The last few decades could be considered to be era of fast fashion and disposable culture which has had a significant negative impact on the environment. One of the easiest ways to reduce the environmental impact of your cloths is to make them last longer. Research has shown that on average we wear our clothes 36% less than we did 15 years ago. If we doubled the number of times we wear our clothes we would lower our greenhouse gas emissions by 44%, a significant part of our fashion footprint.
To wear our clothes more we need to extend their life of our clothes even if they are starting to show the effects of wearing them. Extending the life of your clothes demonstrates the value you place in them, saves you money and can also allow you to show your personality and creativity.
The first step to extending your life of your clothes is to care for them. We recommend that you:
- Wash your clothes less: Over washing clothing can weaken the fibres and fade the colour of garments. Wash your clothes only when it is really necessary using a gentle, cold cycle.
- Store clothes properly: Store each piece according to its needs. Hang items that easily wrinkle and fold heavier articles to prevent stretching.
- Fight the pilling: Pilling, those tiny balls of fuzz on clothes, are unavoidable on certain fabrics such as wool and can make them look worn out. You can safely remove pills using a fabric comb or a sweater stone. Always test a small area first before tackling the entire garment. I’ve also used the battery powered “shavers” that remove the pills but I find that unless you are very careful you can make holes in the garment, the opposite of what you’re trying to achieve (eek). We do have some possible solutions for these holes below.
- Read the care labels: Following the care instructions will mean you will limit the unintended consequences. All Asmuss garments can be hand or machine washed on cold. They should not be tumble dried or dry cleaned.
When accidents do occur be it a spillage, a button falling off, or making a hole why trying to remove pills (oops), or moths get into your woollens, there are a few potential techniques that can help fix them. While Clare is an expert mender, I am not so I have tried to keep to simple solutions for those of you like me.
Repairing holes is not necessarily as difficult as you might think and there are a number of methods you can choose from depending on the result you want, the type of fabric and the size of the hole. You could even simply put a brooch or badge directly over the hole to hide it.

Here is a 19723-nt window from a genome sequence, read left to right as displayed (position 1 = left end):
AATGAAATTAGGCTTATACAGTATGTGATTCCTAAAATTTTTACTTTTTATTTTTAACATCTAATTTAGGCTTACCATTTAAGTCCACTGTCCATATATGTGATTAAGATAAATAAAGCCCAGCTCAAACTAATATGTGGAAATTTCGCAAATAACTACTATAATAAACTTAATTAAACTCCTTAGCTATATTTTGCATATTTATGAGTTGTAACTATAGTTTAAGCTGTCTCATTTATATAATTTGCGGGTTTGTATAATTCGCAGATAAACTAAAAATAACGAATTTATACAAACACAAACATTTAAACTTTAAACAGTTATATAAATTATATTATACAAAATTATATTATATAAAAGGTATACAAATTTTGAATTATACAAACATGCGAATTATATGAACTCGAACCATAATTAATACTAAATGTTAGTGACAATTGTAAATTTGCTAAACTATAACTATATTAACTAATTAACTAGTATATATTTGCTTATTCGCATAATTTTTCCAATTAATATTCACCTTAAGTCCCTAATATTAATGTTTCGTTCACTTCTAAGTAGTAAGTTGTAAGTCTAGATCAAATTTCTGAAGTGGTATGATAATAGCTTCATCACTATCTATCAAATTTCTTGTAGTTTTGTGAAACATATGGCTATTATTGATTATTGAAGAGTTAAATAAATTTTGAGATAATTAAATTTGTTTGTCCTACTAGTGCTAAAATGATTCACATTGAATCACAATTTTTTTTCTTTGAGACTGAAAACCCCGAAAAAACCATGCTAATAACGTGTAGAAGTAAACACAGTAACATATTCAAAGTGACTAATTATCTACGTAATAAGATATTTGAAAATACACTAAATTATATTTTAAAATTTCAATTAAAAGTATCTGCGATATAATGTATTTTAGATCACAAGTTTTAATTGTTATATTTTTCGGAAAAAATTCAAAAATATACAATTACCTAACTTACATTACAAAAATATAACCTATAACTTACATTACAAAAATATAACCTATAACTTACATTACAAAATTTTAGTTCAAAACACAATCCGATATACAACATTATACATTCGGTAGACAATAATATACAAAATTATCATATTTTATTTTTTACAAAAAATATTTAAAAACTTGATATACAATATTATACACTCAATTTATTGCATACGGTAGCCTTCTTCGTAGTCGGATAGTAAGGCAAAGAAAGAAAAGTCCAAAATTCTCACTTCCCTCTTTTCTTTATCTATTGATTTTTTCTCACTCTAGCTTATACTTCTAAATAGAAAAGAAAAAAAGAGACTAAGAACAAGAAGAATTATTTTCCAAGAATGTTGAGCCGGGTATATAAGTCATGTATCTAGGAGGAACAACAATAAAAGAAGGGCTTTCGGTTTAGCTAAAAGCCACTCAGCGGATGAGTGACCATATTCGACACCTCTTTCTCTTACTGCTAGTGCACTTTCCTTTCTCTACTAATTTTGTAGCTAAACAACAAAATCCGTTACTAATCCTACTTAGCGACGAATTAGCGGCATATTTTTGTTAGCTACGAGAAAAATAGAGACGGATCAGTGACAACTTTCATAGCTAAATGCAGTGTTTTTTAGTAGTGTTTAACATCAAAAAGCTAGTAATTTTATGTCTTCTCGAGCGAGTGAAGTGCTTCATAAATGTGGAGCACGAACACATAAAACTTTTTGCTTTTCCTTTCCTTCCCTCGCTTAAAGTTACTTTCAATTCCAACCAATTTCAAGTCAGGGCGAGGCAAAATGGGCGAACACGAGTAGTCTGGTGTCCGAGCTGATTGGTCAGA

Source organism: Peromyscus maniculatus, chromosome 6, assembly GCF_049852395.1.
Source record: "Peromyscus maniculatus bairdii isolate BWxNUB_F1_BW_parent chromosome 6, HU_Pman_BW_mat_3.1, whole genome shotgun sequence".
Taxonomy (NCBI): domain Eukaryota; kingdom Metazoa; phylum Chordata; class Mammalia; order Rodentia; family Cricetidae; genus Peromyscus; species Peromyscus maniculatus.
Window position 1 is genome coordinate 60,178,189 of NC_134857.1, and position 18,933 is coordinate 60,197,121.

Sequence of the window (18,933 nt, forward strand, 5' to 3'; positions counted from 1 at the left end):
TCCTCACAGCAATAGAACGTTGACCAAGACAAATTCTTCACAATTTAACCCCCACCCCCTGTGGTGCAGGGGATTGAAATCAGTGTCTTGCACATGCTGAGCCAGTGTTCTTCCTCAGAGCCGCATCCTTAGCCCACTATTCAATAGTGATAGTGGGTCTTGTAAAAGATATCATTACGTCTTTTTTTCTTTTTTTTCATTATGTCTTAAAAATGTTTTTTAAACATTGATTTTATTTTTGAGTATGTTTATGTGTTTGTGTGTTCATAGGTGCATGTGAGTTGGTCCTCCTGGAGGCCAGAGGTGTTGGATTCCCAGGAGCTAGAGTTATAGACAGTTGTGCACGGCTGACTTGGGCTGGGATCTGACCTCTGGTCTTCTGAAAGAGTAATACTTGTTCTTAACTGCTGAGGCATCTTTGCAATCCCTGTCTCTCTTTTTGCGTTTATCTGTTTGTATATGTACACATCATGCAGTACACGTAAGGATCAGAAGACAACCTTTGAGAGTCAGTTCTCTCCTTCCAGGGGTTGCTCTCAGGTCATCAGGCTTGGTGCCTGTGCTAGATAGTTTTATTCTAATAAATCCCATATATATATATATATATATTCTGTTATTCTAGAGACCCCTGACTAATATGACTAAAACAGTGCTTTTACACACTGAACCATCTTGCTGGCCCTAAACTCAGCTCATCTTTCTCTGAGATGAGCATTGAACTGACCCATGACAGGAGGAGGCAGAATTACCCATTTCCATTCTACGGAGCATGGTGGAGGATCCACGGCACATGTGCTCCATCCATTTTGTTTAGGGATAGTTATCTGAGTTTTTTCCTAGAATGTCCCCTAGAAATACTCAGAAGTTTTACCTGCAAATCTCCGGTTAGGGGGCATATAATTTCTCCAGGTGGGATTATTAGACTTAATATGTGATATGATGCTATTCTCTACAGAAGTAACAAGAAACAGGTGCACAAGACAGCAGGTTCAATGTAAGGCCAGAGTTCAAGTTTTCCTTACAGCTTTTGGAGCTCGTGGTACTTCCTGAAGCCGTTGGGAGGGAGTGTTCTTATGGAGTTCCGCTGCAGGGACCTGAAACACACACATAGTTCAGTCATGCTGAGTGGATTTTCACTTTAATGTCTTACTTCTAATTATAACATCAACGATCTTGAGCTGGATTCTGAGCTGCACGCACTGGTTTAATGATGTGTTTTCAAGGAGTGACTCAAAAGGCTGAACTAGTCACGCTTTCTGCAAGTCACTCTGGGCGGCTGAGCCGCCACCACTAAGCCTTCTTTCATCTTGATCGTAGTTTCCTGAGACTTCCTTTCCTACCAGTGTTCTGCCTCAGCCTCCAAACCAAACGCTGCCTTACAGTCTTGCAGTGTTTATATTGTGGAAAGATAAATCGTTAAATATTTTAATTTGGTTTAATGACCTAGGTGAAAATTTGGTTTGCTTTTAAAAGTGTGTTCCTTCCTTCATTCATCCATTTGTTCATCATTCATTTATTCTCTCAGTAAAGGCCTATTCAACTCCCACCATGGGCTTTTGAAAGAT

If you want to make a feature of the repair through visible mending, or the location of the repair is not obvious, you could either darn, wool fill, embroider or patch the hole.
Darning is where a series of interlocking stitches is used to fill hole and it stops the hole getting bigger. There are many how to guides online but I found this one simple to understand.
If you want a more decorative look embroidery over a hole or a stain is a good solution. An embroidery hoop, needles and thread in either matching or contrasting colours, plus some patience is all that is required. Clare used an interpretation of the Evelyn rose to cover small holes in the sleeve of a white top and a black top to give slightly different looks
Or, if like me you prefer simpler methods needle felting, or wool filling, can be used for woollen knits to either invisibly or visibly mend small holes. It does require special felting needles and something to use as a base so you don’t put too many holes in your fingers but it is simple and quick to do. I used to visible wool needle felting to repair numerous moth holes in the jersey shown below and get more complements on it now than I did before the repair.
If you want a completely invisible repair to knitwear and are not dexterous with great attention to detail there are services such as The Seam where some of their makers can do quite amazing repair work.
I’m sure we’ve all experienced the annoyance of a button falling off or coming loose. To reattach a button all you need is a button, a needle and thread. If you need a bit of guidance on the best way to sew on a button I found this video helpful.
The other repair that I have been able to do myself is to re-hem a skirt or trousers. It does take patience and care but the steps to repair an blind (or invisible) hem are actually quite simple. Just take your time like in this video.
If you don’t feel comfortable making these mends yourself places the The Seam or local alteration and repair services can help you out. We can also make some repairs to your beloved Asmuss garments in certain circumstances.
By valuing our clothes and extending their life, we are making a conscious commitment towards responsible consumption and sustainability. These small habits of care and repair can lead to big changes and sustainability never goes out of style.
So go ahead, wash prudently, store sensibly, de-pill diligently, and mend mindfully. Your clothes and our planet will thank you.